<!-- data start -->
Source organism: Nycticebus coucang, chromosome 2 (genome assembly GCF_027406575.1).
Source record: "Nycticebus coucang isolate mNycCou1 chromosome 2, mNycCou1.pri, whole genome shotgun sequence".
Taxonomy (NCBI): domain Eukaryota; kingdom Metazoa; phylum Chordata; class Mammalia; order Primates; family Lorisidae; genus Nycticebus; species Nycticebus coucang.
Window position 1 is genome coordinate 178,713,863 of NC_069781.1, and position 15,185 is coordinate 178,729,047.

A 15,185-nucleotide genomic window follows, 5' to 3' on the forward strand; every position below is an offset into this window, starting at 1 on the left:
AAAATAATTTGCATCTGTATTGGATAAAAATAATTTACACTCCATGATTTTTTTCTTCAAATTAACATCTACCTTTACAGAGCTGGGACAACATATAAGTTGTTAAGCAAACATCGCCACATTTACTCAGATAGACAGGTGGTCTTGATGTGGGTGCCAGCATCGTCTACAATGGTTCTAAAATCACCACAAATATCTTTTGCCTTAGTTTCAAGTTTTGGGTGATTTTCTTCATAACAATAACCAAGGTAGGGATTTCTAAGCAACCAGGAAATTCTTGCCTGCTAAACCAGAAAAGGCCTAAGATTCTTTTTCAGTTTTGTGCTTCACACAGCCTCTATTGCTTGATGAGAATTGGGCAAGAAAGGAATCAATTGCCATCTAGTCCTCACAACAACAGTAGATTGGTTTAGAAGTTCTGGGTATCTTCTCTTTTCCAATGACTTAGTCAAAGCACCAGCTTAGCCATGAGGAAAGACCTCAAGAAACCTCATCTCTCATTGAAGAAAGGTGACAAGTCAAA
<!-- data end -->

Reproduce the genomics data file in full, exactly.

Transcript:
Source organism: Nycticebus coucang, chromosome 2 (genome assembly GCF_027406575.1).
Source record: "Nycticebus coucang isolate mNycCou1 chromosome 2, mNycCou1.pri, whole genome shotgun sequence".
Taxonomy (NCBI): domain Eukaryota; kingdom Metazoa; phylum Chordata; class Mammalia; order Primates; family Lorisidae; genus Nycticebus; species Nycticebus coucang.
Window position 1 is genome coordinate 178,713,863 of NC_069781.1, and position 15,185 is coordinate 178,729,047.

A 15,185-nucleotide genomic window follows, 5' to 3' on the forward strand; every position below is an offset into this window, starting at 1 on the left:
AAAATAATTTGCATCTGTATTGGATAAAAATAATTTACACTCCATGATTTTTTTCTTCAAATTAACATCTACCTTTACAGAGCTGGGACAACATATAAGTTGTTAAGCAAACATCGCCACATTTACTCAGATAGACAGGTGGTCTTGATGTGGGTGCCAGCATCGTCTACAATGGTTCTAAAATCACCACAAATATCTTTTGCCTTAGTTTCAAGTTTTGGGTGATTTTCTTCATAACAATAACCAAGGTAGGGATTTCTAAGCAACCAGGAAATTCTTGCCTGCTAAACCAGAAAAGGCCTAAGATTCTTTTTCAGTTTTGTGCTTCACACAGCCTCTATTGCTTGATGAGAATTGGGCAAGAAAGGAATCAATTGCCATCTAGTCCTCACAACAACAGTAGATTGGTTTAGAAGTTCTGGGTATCTTCTCTTTTCCAATGACTTAGTCAAAGCACCAGCTTAGCCATGAGGAAAGACCTCAAGAAACCTCATCTCTCATTGAAGAAAGGTGACAAGTCAAA